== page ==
No shortage of qualified teachers, but licensing maze and rigid pay structure doesn't help schools in need

Tuesday, February 21, 2006
STANFORD

Ignore the panicky headlines about a nationwide shortage of qualified public school teachers. Such fears are unfounded, according to new research by University of Missouri economist Michael Podgursky in the spring issue of Education Next, on newsstands March 1.

Podgursky points out that the most recent U. S. Department of Education's Schools and Staffing Survey shows that 90 percent of public school teachers have regular state certification in their primary teaching area.  Administrative data from school district report cards reinforce these findings, even in states that are said to have the most significant problems. 

The idea that there is a national shortage of qualified teachers is largely a myth," Podgursky said.

In addition, Podgursky's research shows that teachers' pay is, in fact, competitive with that of many other professions.  Data from the U.S. Department of Labor and the Census Bureau reveal that teachers' weekly pay is similar to that of architects, engineers, managers, and administrators and 20 percent above that of computer programmers, librarians, and nurses.  Teachers enjoy an even larger premium in weekly salary when compared with clinical lab technicians, police detectives, and social workers.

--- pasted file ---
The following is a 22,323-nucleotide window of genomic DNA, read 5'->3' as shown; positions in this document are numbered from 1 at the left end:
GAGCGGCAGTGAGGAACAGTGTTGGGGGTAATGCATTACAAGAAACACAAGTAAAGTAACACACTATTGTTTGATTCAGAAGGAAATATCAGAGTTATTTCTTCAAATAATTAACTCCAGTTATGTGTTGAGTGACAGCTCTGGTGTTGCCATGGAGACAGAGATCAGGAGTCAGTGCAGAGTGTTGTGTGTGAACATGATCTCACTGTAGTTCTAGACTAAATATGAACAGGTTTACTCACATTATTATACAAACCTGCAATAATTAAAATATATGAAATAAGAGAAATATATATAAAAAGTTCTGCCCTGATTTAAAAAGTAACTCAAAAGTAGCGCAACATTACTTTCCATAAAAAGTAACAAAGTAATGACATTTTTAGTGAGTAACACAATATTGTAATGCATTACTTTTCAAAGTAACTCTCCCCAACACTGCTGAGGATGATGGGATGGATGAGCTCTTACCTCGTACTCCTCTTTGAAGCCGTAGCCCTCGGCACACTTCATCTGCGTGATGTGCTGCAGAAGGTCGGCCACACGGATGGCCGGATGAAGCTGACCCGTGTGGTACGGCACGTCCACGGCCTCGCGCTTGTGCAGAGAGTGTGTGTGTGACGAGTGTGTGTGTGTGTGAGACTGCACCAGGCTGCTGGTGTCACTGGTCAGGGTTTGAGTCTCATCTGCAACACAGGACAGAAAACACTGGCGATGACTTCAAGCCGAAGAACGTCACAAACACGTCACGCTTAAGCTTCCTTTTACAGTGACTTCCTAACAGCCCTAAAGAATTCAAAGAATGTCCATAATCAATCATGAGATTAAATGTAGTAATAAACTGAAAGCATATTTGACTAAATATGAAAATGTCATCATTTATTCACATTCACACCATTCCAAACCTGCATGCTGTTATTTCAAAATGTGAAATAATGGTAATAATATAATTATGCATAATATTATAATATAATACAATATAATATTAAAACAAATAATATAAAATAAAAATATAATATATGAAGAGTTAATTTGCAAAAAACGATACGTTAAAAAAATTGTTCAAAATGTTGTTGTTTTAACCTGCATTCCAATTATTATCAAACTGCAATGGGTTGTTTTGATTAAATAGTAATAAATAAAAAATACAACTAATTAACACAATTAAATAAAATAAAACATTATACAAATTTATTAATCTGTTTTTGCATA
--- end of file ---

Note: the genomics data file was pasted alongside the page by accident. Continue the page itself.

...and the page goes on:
Podgursky also points out that the fringe benefits teachers enjoy compare favorably with those in the private sector.  Insurance and retirement contributions, for example, are a substantially larger percentage of total compensation for teachers compared with employees in the private sector.

When it comes to qualified teachers, virtually no school district is in full compliance with licensing laws, explains Podgursky.  The problem, however, does not lie with the supply of qualified teachers, but in Byzantine teacher licensing laws and the dynamics of the teacher labor market.

At the district level, natural market dynamics result in roughly 10 percent of teaching positions turning over each year, Podgursky explains.  Many of the exits are temporary, for child rearing or other family matters, and approximately one-third of district-level turnovers are interdistrict transfers of experienced teachers.

According to Podgursky, most of the "out of field" teaching in public schools would disappear overnight if states  were more flexible in their licensing standards, either issuing a single license in K-12 teaching, as they do in medicine, law, and other professions, or aggressively developing alternative licensing routes.

Reforming teachers' current salary structures would also help.  Single salary schedules for teachers impose identical pay across hundreds of schools that often differ greatly in their attractiveness as places to work.  With no incentive for teachers to work where they are most needed or in subject areas where special skills are required (math and science, for example), shortages and recruitment difficulties are virtually guaranteed.  Ultimately, says Podgursky, by suppressing performance- or field-based pay differentials, these schedules may be driving highly able teachers out of the profession.

For more on Michael Podgursky's research on qualified teachers, read Is There a 'Qualified Teacher' Shortage? Now online at www.EducationNext.org.

Michael Podgursky is a professor of economics at the University of Missouri-Columbia.

Education Next is a scholarly journal published by the Hoover Institution that is committed to looking at hard facts about school reform. Other sponsoring institutions are the Harvard Program on Education Policy and Governance, the Thomas B. Fordham Foundation, and the Manhattan Institute for Policy Research.

—National analysis of teacher staffing in Education Next exposes myths, proposes reforms—